Family and friends of a man killed when a cannon-style firearm discharged are shocked as he was extremely safety conscious when handling weapons.
Derek Allan Kelly, 74, was hugely involved in his community and volunteered in many capacities throughout Dargaville and Kaipara, taking people through their firearms licences and teaching them to shoot.
The firearms collector was unloading equipment off his ute when what police say is a "cannon-style" firearm accidentally discharged and fatally struck him at his home in Mahuta, west of Dargaville, about 4.30pm on Sunday. His two daughters and two grandchildren have travelled from Australia to comfort Mrs Kelly, who was at home when the tragedy happened.
The partner of one of Mr Kelly's daughters, Phil Freeman, said the death was a very tragic accident that had left his family reeling.
"He was routinely unloading equipment of the back of his utility.
"A round unexpectedly exploded. It was very sudden and comes as an absolute shock," Mr Freeman said.
"He was no stranger to dealing with firearms and took all the precautions he could. We are at a loss to explain how this happened."
Mr Kelly, a successful dairy farmer, was a volunteer at the Dargaville Museum, involved with the RSA, and a member of many committees.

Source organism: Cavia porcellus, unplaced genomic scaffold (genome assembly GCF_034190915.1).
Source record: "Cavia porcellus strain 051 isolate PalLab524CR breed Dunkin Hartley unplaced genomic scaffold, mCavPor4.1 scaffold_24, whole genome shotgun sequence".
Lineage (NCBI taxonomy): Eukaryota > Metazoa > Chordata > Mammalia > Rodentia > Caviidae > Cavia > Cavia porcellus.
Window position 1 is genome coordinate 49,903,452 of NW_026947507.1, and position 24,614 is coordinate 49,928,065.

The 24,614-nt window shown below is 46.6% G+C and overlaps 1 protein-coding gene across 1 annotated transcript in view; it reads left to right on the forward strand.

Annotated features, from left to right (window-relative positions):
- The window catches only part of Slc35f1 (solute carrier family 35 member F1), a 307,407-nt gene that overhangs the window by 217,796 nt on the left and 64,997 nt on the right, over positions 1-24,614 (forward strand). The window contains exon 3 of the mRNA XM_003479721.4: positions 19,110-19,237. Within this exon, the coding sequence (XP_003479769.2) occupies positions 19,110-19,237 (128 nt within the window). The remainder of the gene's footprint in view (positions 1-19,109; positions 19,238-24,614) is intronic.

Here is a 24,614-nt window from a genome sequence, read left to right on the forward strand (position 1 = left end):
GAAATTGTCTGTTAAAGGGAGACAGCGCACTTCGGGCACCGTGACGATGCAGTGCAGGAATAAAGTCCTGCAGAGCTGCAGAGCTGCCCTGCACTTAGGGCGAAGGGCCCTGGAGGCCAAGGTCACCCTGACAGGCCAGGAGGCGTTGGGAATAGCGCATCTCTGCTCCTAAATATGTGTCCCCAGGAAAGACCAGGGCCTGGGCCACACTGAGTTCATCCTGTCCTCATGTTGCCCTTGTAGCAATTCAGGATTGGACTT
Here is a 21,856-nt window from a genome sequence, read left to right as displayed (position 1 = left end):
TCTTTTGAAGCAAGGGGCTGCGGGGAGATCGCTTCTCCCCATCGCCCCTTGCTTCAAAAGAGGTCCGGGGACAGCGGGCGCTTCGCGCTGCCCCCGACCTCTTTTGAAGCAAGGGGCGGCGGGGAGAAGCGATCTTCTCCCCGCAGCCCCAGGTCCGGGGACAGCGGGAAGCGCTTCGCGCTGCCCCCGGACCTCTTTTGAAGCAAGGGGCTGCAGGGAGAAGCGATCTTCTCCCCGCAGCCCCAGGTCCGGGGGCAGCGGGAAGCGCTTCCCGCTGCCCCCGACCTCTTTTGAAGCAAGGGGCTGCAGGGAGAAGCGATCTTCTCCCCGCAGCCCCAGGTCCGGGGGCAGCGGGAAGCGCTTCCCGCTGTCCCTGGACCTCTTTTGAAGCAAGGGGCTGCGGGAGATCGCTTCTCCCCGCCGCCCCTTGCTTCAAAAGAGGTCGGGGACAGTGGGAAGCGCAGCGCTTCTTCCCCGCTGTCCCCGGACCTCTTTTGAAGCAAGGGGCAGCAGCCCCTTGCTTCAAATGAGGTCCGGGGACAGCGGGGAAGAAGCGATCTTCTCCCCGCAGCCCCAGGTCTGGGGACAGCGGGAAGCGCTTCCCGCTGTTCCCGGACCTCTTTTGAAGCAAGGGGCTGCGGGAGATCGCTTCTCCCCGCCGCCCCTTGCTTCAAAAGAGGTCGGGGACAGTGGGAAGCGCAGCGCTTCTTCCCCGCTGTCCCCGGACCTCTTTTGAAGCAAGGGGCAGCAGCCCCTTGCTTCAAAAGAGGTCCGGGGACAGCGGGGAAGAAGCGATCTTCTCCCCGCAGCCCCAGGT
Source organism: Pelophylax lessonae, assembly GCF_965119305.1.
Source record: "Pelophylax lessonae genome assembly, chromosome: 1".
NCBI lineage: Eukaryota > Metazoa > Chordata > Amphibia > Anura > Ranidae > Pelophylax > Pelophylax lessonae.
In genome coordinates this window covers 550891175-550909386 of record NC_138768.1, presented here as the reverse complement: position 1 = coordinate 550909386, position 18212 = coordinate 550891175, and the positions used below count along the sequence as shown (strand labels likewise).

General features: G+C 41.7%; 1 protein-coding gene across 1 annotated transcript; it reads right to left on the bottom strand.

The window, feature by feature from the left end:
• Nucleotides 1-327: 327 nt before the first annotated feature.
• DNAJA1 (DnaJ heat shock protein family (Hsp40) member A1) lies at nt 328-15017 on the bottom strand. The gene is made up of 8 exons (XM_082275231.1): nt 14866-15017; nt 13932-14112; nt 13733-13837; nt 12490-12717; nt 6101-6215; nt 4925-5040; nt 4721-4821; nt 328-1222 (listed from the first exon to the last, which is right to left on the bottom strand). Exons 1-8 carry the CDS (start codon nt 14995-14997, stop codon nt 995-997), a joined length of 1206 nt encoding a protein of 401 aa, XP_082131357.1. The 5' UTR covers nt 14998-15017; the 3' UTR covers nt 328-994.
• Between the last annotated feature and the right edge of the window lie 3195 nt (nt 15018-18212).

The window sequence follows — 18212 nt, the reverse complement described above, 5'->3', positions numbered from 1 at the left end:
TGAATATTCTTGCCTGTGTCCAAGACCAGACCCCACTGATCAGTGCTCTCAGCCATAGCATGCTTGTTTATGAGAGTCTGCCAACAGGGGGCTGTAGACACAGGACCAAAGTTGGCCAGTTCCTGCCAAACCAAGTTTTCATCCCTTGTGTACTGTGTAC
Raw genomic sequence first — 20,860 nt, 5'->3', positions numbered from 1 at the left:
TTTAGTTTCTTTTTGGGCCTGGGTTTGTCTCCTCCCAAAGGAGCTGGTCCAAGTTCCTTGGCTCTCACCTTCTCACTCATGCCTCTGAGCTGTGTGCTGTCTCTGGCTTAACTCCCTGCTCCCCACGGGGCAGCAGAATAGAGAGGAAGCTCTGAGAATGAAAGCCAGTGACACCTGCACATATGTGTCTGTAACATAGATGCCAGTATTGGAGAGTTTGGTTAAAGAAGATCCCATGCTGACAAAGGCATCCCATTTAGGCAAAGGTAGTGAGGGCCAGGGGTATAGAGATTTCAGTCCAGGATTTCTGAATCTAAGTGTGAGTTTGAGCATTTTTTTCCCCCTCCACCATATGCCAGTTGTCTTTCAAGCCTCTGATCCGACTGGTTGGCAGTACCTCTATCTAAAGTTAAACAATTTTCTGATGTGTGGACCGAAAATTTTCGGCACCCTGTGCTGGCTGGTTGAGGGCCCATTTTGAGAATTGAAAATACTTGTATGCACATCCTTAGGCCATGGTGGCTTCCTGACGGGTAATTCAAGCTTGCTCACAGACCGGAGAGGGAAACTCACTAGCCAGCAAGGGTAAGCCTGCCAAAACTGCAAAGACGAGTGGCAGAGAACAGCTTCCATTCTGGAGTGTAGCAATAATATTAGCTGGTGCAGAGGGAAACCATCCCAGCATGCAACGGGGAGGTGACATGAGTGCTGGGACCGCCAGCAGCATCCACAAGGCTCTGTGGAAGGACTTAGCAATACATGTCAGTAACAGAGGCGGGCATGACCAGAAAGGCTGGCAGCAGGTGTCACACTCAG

"He was one of those fellows if there was a community project going, he would get involved in it," Mr Freeman said. "He was always looking to help his community in general to prosper. He was your typical farmer and had a wealth of knowledge. He could fix your tractor or weld a gate together. He was a jack of all trades."
Mr Freeman would not comment further on what the weapon was or what it was used for.
The Northern Advocate understands the firearm was not a military style weapon.
Northland police spokeswoman Sarah Kennett said firearm was cannon-like, with a 40mm diameter. She said the case had been referred to the coroner.
Others in the Kaipara community were also mourning the loss of "one of the good guys". A fellow member of the Dargaville Pistol Club, Mike Andrews, said he had lost one of his best friends, whom he had known for more than 20 years.
They had travelled to many shooting competitions in Northland and further afield over the years.
"He was a collector of firearms and was always very safe around the range, very safety conscious. This is a total shock."
Diane Black, who belonged to the Dargaville Pistol Club and the Kaipara Community Centre along with Mr Kelly, said his death was "a huge loss".
Mrs Black said Mr Kelly took people through their firearms licences and also trained cadets in shooting through the Air Training Corps. She said he had plenty of firearms.
"Particularly older firearms. If someone had a firearm with a piece broken, Derek had lots and lots of spare parts."
Dargaville Museum manager Pene McKenzie said Mr Kelly was a former committee member and had been the driving force behind lighting the Rainbow Warrior masts on the museum grounds.
"He sorted out the sponsorship and instigated the rigging and light, and maintained it over the years."
Mr Kelly was a frequent visitor to the museum.
"He would give us good advice and tell us a few tall stories. He will be sorely missed," Ms McKenzie said.